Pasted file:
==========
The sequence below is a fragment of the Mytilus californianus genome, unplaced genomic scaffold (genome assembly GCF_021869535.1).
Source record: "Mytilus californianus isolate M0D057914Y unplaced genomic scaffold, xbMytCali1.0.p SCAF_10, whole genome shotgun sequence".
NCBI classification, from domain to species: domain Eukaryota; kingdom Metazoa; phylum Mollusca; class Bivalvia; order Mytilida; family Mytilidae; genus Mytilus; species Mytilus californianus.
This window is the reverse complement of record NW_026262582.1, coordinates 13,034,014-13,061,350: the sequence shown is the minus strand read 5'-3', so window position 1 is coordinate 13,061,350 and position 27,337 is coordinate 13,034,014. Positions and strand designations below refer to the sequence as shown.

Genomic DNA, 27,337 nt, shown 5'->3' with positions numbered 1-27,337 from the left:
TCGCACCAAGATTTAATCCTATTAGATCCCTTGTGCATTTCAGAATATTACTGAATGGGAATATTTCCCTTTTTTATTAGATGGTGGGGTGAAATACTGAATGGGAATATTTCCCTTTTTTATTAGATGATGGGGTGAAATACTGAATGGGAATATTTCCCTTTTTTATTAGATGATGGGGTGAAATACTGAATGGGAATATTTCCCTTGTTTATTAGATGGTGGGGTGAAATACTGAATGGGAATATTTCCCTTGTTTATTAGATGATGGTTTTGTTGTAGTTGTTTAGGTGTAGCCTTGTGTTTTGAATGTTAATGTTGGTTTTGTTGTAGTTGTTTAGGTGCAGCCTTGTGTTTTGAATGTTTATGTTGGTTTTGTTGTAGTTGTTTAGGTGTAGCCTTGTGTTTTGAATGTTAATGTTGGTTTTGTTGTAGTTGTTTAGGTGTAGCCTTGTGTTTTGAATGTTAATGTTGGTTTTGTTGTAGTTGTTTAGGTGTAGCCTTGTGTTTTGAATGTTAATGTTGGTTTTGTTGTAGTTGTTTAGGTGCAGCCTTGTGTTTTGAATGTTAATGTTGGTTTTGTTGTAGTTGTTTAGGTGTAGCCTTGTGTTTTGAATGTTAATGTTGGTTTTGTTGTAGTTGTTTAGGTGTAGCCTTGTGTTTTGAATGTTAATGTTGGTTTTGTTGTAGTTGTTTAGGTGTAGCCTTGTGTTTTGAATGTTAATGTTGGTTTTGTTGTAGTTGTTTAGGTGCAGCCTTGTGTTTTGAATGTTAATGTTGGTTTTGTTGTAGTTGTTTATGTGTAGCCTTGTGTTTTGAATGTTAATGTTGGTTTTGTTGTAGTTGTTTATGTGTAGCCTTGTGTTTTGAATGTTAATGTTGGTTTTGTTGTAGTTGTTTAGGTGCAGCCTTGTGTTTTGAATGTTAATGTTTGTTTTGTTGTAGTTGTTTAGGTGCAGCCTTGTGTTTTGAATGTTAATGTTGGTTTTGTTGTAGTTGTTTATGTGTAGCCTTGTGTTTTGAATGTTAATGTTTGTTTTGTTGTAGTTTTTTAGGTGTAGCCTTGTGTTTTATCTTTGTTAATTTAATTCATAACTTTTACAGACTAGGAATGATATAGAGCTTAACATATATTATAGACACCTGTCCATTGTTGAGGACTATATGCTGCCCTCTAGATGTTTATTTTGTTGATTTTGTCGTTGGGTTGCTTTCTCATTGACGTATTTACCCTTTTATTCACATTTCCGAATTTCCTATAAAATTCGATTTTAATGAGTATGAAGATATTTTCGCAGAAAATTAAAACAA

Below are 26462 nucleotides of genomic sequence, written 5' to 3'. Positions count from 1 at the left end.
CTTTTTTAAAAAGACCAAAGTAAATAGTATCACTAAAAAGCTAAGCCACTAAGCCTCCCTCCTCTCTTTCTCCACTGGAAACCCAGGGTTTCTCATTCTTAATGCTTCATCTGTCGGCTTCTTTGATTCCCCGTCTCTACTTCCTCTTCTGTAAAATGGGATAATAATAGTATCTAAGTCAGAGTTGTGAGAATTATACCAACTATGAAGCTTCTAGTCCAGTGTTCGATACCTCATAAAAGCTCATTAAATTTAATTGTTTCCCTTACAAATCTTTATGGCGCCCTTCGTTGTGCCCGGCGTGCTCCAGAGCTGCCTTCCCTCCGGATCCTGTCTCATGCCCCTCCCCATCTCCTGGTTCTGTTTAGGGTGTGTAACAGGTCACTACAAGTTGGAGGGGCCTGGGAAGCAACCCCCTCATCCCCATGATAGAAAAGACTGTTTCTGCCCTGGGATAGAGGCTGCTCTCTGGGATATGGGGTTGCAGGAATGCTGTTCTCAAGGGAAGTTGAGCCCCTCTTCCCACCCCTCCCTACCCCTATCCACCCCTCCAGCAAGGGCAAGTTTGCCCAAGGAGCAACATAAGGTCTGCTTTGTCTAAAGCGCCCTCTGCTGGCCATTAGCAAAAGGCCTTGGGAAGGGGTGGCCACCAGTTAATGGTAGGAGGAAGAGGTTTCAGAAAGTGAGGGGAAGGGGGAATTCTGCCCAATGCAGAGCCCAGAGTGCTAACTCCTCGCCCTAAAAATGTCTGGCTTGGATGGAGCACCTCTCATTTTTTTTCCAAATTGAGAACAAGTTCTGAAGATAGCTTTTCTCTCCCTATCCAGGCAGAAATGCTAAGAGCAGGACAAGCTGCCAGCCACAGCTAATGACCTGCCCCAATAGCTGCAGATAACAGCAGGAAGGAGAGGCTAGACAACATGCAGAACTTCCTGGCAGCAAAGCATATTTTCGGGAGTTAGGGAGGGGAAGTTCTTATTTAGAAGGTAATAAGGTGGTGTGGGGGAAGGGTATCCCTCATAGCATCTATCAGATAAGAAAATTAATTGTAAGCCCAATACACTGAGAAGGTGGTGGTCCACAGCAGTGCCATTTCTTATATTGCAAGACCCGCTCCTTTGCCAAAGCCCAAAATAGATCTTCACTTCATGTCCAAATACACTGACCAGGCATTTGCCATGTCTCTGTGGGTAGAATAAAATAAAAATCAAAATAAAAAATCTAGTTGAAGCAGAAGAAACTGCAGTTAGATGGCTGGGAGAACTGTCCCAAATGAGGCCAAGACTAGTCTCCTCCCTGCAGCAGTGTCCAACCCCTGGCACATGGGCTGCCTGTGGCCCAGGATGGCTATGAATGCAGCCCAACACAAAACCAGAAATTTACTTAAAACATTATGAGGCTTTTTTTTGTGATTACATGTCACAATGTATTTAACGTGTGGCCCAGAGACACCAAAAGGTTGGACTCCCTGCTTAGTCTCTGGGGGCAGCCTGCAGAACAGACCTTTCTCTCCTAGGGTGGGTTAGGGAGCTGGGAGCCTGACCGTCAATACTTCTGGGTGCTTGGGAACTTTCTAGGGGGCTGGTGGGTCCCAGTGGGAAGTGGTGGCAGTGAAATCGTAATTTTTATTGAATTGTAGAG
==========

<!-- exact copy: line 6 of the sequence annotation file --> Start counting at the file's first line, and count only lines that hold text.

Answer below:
TCGCACCAAGATTTAATCCTATTAGATCCCTTGTGCATTTCAGAATATTACTGAATGGGAATATTTCCCTTTTTTATTAGATGGTGGGGTGAAATACTGAATGGGAATATTTCCCTTTTTTATTAGATGATGGGGTGAAATACTGAATGGGAATATTTCCCTTTTTTATTAGATGATGGGGTGAAATACTGAATGGGAATATTTCCCTTGTTTATTAGATGGTGGGGTGAAATACTGAATGGGAATATTTCCCTTGTTTATTAGATGATGGTTTTGTTGTAGTTGTTTAGGTGTAGCCTTGTGTTTTGAATGTTAATGTTGGTTTTGTTGTAGTTGTTTAGGTGCAGCCTTGTGTTTTGAATGTTTATGTTGGTTTTGTTGTAGTTGTTTAGGTGTAGCCTTGTGTTTTGAATGTTAATGTTGGTTTTGTTGTAGTTGTTTAGGTGTAGCCTTGTGTTTTGAATGTTAATGTTGGTTTTGTTGTAGTTGTTTAGGTGTAGCCTTGTGTTTTGAATGTTAATGTTGGTTTTGTTGTAGTTGTTTAGGTGCAGCCTTGTGTTTTGAATGTTAATGTTGGTTTTGTTGTAGTTGTTTAGGTGTAGCCTTGTGTTTTGAATGTTAATGTTGGTTTTGTTGTAGTTGTTTAGGTGTAGCCTTGTGTTTTGAATGTTAATGTTGGTTTTGTTGTAGTTGTTTAGGTGTAGCCTTGTGTTTTGAATGTTAATGTTGGTTTTGTTGTAGTTGTTTAGGTGCAGCCTTGTGTTTTGAATGTTAATGTTGGTTTTGTTGTAGTTGTTTATGTGTAGCCTTGTGTTTTGAATGTTAATGTTGGTTTTGTTGTAGTTGTTTATGTGTAGCCTTGTGTTTTGAATGTTAATGTTGGTTTTGTTGTAGTTGTTTAGGTGCAGCCTTGTGTTTTGAATGTTAATGTTTGTTTTGTTGTAGTTGTTTAGGTGCAGCCTTGTGTTTTGAATGTTAATGTTGGTTTTGTTGTAGTTGTTTATGTGTAGCCTTGTGTTTTGAATGTTAATGTTTGTTTTGTTGTAGTTTTTTAGGTGTAGCCTTGTGTTTTATCTTTGTTAATTTAATTCATAACTTTTACAGACTAGGAATGATATAGAGCTTAACATATATTATAGACACCTGTCCATTGTTGAGGACTATATGCTGCCCTCTAGATGTTTATTTTGTTGATTTTGTCGTTGGGTTGCTTTCTCATTGACGTATTTACCCTTTTATTCACATTTCCGAATTTCCTATAAAATTCGATTTTAATGAGTATGAAGATATTTTCGCAGAAAATTAAAACAA